User 15 has now completed one entire "Virtual Step"; follow on continuous steps would repeat in a similar fashion (steps L1 & R1 through L3 & R3) and is representative of the type of motion required for the other various locomotive scenarios.
As a baseline comparison to an "Actual Step" in the "Real World" refer to FIG. 8. In this sequence the two feet are on the ground at start position "A"--L0 & R0. Soldier 15 begins the step procedure by lifting and placing his right foot on the ground at position "B"--L1 & R1, distance "X". Next his left foot is lifted and placed on the ground at position "C"--L2 & R2, distance "X". Finally to complete the step, his right foot is lifted and placed on the ground at the final position "D"--L3 & R3, total distance=2X.
As shown in FIG. 6, the total amount of ground traversed in the "Virtual Step" is "0" from start to finish (L0 & R0 to L6 & R6 respectively), and in the "Actual Step" (FIG. 8) the total is 2X, or two steps. This capability of traversing "zero ground distance" in "Virtual Stepping" is paramount to the use and adaptation of ELP System 10 into the VR world. It allows Soldier 15 the capability to "walk forever to nowhere", meaning he will be stationary about a center point or parameter, yet the VR system will change his mental picture in accordance to the locomotive input he provides on ELP 40. He can virtually walk any where in his mind and physically remain in a very small perimeter.
There are three methods of how ELP 40 will translate objects. The first method is to simply shift the power (and thus attractive force on the EMs) beneath the attracted object in small increments so the object will follow the attractive magnetic field. Refer now to FIG. 9, which shows a simple Attracted Object 1 10 being translated on ELP 40 from a starting position at "A" to a final position at "K". First EMs 100 are activated to hold Object 110 on ELP 40 at the starting position "A", next the magnetic footprint is "blinked" off in position "A" and "blinked" on in a new position "B", thus pulling the Attracted Object 110 to the new location of the magnetic field. This method will require a smart system to know where Object 110 was and where the shift is intended. The magnetic fields can switch almost instantaneously and therefore may allow for an almost imperceptible movement to the user. The quicker and smaller the shift, the less noticeable and more fluid the translation will appear. This "blinking" procedure continues through the rest of the translations until the desired final position is reached at "K". FIG. 9 depicts translations of Object 110) in a +X horizontal mode from "A-C", vertical -Y mode "C-E", combined +X & +/-Y moves in "E-I", and another +X horizontal move in "I-K". The distance between the moves of Object 110 have been shown greatly separated for ease of explanation and clarity. In an actual translation on ELP 40 however, EMs 100 would be shifted in much smaller adjacent type of increments and moves, in order to achieve a very smooth and fluid movement of Object 110. This type of translation is simply called "blinking" translation.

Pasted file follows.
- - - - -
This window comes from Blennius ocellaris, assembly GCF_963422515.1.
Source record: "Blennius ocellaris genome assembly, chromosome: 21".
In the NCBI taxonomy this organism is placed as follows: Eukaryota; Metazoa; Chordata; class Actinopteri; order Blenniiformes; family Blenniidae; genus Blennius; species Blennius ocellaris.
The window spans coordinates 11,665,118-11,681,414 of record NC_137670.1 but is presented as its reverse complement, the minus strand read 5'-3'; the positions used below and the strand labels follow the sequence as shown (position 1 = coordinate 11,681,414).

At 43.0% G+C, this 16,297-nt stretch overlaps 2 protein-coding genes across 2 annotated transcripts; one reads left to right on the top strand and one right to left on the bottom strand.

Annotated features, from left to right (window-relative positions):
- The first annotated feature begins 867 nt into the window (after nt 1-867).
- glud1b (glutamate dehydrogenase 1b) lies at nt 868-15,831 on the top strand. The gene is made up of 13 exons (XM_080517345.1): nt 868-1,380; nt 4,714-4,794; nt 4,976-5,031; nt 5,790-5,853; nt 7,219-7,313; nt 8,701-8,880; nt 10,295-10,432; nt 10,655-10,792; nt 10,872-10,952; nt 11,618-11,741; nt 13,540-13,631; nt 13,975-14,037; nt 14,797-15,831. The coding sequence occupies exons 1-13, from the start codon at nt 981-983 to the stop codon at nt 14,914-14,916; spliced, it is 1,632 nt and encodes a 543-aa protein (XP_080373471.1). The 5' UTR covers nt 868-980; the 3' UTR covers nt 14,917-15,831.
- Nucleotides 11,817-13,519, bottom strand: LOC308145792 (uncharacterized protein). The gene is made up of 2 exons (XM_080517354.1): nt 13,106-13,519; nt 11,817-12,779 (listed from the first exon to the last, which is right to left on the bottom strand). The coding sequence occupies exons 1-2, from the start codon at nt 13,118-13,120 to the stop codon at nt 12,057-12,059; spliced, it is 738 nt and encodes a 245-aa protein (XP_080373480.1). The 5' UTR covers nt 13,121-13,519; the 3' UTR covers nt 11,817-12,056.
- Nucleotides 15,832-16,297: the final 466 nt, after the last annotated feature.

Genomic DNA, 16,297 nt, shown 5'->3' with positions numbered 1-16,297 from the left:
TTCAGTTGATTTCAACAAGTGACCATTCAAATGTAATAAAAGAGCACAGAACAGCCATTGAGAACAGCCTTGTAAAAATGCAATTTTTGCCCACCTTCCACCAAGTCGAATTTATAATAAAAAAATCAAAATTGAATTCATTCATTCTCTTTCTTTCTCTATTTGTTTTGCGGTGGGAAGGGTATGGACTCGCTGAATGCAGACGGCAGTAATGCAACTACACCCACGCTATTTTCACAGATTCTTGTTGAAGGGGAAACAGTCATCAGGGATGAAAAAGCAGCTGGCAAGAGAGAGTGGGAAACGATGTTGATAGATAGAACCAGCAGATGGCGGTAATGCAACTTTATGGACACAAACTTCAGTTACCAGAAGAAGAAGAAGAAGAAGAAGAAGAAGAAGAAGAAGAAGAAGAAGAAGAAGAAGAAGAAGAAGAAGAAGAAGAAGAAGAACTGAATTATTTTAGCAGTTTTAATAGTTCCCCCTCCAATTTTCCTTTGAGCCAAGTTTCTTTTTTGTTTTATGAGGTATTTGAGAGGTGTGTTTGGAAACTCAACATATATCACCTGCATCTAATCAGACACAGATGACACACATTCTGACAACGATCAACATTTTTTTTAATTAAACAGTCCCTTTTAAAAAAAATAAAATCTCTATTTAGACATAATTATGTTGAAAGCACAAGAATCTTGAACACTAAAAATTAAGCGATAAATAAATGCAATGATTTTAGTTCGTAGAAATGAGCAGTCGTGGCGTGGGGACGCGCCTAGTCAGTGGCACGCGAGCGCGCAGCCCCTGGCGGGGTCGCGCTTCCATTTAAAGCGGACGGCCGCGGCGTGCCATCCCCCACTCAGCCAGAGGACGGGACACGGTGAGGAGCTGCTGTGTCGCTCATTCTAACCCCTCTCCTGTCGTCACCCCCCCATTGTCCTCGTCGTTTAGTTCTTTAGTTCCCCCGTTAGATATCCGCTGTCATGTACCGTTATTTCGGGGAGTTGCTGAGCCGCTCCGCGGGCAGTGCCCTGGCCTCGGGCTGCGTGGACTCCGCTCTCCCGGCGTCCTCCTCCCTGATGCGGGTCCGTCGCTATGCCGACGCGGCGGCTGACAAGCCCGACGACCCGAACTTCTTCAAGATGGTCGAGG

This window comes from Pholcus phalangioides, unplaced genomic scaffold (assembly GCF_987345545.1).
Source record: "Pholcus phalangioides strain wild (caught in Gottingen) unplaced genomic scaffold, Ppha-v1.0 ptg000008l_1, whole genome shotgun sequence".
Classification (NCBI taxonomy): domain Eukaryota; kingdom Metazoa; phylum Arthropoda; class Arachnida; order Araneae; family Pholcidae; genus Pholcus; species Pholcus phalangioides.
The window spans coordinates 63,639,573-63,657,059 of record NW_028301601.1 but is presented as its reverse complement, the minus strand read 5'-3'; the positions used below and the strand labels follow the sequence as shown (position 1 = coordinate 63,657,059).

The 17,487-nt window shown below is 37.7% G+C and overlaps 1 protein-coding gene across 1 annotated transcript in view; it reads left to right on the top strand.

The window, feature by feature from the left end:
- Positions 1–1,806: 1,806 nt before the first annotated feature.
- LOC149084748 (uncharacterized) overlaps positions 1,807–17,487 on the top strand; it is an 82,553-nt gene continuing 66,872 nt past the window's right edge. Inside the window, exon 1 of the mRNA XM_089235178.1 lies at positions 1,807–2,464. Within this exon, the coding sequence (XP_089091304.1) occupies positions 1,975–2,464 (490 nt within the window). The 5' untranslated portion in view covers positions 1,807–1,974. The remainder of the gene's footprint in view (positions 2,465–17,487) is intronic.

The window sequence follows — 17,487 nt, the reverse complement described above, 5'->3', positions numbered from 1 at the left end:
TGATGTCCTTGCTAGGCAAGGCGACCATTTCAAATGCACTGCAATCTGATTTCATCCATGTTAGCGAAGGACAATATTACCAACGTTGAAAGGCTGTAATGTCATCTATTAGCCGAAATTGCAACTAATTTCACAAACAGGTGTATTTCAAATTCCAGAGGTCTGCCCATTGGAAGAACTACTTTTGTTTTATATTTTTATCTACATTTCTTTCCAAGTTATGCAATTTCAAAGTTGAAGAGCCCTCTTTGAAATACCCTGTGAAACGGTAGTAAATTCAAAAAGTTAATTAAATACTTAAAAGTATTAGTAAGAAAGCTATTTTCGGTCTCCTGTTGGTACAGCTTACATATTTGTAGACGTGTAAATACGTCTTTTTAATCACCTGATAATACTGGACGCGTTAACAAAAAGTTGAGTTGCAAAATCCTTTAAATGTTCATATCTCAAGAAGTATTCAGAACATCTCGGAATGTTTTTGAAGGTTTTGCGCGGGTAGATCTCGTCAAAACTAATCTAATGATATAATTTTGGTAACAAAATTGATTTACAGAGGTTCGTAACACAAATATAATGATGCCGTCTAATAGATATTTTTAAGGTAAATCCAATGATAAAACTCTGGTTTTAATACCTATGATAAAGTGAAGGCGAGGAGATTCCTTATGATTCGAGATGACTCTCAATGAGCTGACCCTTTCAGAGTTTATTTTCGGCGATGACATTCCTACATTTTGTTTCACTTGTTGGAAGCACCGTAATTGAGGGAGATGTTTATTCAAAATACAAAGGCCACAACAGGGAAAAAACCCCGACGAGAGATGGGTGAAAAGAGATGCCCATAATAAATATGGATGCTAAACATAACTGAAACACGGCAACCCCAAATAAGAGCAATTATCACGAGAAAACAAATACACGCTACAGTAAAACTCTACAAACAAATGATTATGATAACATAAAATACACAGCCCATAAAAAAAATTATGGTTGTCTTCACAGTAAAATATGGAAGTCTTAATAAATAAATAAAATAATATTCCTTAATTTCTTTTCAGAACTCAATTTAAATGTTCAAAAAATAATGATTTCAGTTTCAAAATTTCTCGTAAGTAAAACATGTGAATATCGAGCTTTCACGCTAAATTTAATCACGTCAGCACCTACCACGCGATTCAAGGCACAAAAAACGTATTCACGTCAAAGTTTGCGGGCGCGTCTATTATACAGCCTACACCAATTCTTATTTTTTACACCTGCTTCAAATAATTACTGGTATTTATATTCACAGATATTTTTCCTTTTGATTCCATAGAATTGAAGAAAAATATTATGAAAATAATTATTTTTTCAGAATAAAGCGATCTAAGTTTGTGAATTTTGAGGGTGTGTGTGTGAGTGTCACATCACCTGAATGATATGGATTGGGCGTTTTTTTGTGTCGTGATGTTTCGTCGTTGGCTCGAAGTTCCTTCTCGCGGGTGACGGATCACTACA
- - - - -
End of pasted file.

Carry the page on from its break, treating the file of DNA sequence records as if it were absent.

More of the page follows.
The second method of movement is actually a refinement or modification to the above concept. It accomplishes basically the same function yet allows for the EMs to fade in their intensity of attractive force to allow a much smoother and more controlled flow of the object from position to position. In this operation the EMs are energized and holding the object to the ELP, when the object is to be moved a gradual decrease in the holding EMs force will be replaced by an increased force in the new "positioning" EMs. In other words, some of the EMs are reduced in holding power and some are increased in a vice versa fashion. This may permit additional control and a more refined method of moving objects on the ELP, in what is termed a "fading blink" translation.
The third method of movement is another refinement or modification to the two concepts above. It accomplishes the same functions by allowing the EMs to fade not only in their intensity of attractive force but to change polarity as well. By having an active magnetic system (permanent magnets, permanent magnetic field, or EMs) associated with the attracted object you can take advantage of reversing the current of the EM, which changes its polarity field from a (-) to a (+) or vice versa. The ability to change the EMs polarity is a critical feature, because coupled with a permanent magnetic field (in the attractive object), now allows the EMs to either "push" or "pull" on the object. This depends on whether the EM is attracting an "opposite pole" or repelling a "like" pole, thus the "pull or push" ability. This may allow an even smoother and more controlled flow of the object from position to position. In this operation for example, the EMs are energized and holding the object to the ELP, when the object is to be moved a gradual reverse in the polarity of the holding EMs "pulling" force will now be replaced as a "pushing" force. In other words, some of the EMs holding power is "pulling" and some are "pushing" in a vice versa fashion. This may permit additional control and a more refined method of moving objects on the ELP, in what is termed a "push-pull blink" translation. Note; the EMs can also fade in their attractive intensity as well, during the "push-pull" blink translation. Another benefit to this "push-pull" blink, is that as the EMs reverse polarity and begin to "push" the attracted object, this reduces the coefficient of friction between the Attracted Object 110 and the Slip Plate 120 even further, this results in a smoother and reduced friction translation of the Attracted Objects 110.